Memoranda of Understanding (MOUs) have been established to provide a framework to support children and young people in care to access the best possible services via collaboration between government and non-government agencies.
Each MOU sets out the way agencies and Community Services will work together with other government agencies to provide services to children and young people in care.
Provides a framework for meeting the educational needs of children and young people in statutory care. It includes development of an education plan for all children and young people enrolled in NSW government schools. This work is supported by OOHC Education Coordinators in each Community Services region.
Similarly, MOUs have been developed with private education providers through the:
Provides for health screening and assessments, intervention and review for children and young people entering care. The Health Pathway outlines roles and responsibilities for all parties and is supported by local OOHC Health Coordinators in each local health district.
provides the principles for collaborative assessment, planning and service delivery for any child or young person in care with a disability.
Developed to support the collaborative work occurring between the agencies and the local Information, Referral and Intake Teams in each Community Services region, which are the initial point of contact for Ageing, Disability & Home Care(ADHC) services.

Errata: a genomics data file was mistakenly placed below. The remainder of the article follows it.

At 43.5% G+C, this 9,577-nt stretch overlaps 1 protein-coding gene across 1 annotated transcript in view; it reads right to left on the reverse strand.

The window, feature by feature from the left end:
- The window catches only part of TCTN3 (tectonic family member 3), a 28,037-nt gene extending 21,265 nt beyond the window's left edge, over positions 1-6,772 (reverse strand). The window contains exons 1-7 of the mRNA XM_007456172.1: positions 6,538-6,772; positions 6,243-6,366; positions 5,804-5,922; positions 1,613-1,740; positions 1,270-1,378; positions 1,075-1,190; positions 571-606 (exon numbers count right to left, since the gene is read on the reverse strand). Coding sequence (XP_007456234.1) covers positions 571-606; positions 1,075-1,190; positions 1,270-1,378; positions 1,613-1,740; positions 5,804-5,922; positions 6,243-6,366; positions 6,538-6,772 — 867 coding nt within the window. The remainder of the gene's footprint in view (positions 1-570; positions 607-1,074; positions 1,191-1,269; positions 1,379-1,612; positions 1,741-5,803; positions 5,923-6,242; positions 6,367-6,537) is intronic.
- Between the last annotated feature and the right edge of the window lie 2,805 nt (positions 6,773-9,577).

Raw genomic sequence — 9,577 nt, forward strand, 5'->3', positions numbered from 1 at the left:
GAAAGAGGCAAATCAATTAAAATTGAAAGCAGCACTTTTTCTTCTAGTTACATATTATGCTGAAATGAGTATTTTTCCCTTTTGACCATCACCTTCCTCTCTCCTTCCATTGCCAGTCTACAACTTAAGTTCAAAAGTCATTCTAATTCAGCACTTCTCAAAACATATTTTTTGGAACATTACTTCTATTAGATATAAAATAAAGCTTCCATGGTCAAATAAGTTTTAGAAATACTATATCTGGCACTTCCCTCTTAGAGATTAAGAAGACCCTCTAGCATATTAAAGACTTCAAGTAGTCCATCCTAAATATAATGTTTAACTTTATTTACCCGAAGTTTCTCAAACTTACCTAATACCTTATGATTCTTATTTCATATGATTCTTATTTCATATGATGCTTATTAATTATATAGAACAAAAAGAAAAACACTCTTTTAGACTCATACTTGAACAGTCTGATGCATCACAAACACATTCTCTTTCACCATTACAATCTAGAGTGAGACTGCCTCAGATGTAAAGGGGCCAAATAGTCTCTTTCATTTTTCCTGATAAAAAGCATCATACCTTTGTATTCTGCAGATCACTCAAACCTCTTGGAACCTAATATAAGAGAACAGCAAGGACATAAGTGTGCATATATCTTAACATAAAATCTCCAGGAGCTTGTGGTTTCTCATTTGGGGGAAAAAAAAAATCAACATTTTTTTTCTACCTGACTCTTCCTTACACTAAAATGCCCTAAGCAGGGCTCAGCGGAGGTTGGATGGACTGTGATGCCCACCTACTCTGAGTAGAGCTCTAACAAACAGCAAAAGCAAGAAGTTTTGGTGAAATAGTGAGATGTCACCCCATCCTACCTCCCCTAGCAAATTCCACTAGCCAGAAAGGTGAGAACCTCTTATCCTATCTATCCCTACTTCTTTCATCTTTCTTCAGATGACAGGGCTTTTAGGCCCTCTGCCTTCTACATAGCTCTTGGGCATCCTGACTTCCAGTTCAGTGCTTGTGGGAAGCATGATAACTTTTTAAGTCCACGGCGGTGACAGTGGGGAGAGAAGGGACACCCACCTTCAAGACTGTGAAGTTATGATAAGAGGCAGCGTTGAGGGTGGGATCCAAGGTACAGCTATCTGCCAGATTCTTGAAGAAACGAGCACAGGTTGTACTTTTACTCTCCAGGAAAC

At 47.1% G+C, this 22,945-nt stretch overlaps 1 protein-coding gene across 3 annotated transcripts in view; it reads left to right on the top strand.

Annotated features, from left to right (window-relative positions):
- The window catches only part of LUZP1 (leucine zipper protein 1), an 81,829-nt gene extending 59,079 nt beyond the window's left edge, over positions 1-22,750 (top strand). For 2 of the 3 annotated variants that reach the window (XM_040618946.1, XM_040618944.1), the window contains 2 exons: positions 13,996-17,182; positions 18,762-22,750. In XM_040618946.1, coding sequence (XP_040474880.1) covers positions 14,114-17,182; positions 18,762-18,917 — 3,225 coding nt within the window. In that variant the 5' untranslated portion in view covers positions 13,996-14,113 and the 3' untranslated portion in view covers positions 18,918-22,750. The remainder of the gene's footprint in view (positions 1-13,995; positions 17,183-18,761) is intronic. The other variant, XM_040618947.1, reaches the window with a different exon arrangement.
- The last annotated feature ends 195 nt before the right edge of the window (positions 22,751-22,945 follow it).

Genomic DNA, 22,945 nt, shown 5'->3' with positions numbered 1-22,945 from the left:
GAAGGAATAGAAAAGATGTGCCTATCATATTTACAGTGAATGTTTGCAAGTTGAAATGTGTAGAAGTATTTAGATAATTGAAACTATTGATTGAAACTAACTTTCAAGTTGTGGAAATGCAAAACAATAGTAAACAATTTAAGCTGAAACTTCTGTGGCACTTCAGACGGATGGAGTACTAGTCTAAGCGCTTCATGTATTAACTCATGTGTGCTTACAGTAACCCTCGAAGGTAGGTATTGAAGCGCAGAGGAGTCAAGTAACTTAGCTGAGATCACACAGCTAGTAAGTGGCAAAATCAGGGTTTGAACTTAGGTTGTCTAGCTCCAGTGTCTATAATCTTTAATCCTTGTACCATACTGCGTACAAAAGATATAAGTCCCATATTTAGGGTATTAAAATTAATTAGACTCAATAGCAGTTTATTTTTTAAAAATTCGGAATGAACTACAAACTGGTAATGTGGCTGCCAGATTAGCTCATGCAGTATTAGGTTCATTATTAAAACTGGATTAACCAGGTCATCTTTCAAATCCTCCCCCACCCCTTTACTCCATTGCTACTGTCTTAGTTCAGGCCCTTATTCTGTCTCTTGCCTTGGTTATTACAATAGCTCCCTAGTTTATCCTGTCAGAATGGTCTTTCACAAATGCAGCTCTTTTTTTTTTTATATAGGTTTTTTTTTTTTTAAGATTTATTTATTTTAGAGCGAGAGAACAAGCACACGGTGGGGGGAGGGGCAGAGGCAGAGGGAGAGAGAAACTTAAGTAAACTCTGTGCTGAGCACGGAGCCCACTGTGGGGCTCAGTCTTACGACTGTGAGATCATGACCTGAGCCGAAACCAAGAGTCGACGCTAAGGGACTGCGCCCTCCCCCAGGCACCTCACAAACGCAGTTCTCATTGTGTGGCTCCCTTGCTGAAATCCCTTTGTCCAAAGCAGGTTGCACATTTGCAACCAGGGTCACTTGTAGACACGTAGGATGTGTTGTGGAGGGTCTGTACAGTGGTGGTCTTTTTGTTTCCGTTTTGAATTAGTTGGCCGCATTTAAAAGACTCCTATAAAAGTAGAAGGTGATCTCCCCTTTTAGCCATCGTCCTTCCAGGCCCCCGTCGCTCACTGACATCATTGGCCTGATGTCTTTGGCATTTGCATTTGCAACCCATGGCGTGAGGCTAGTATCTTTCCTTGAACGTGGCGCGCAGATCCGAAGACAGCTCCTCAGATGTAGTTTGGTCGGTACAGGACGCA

Commits both departments to work together to provide a seamless service to clients and work collaboratively to meet their complex needs. Outlines the joint services provided for children and young people who are shared clients.
The Department of Family and Community Services (FACS) and the NSW Public Guardian have signed a protocol to assist young people in out-of-home care experience a smooth transition from statutory out-of-home care to adult disability services. The protocol allows for the NSW Civil and Administrative Tribunal (NCAT) to appoint the Public Guardian with an Advocacy function for a young person who:
- has reached 16 years of age
- is under the parental responsibility of the Minister for Family and Community Services
- has impaired decision-making capacity because of a disability
- has no other person available and suitable to act in that role or if there is conflicting views about the young person’s future care and support arrangements.
Further information about identifying eligible young people and the application process is contained in Advocacy for young people with disability and decision-making impairment fact sheet and Public Guardian with an Advocacy function: NGO Checklist for applications.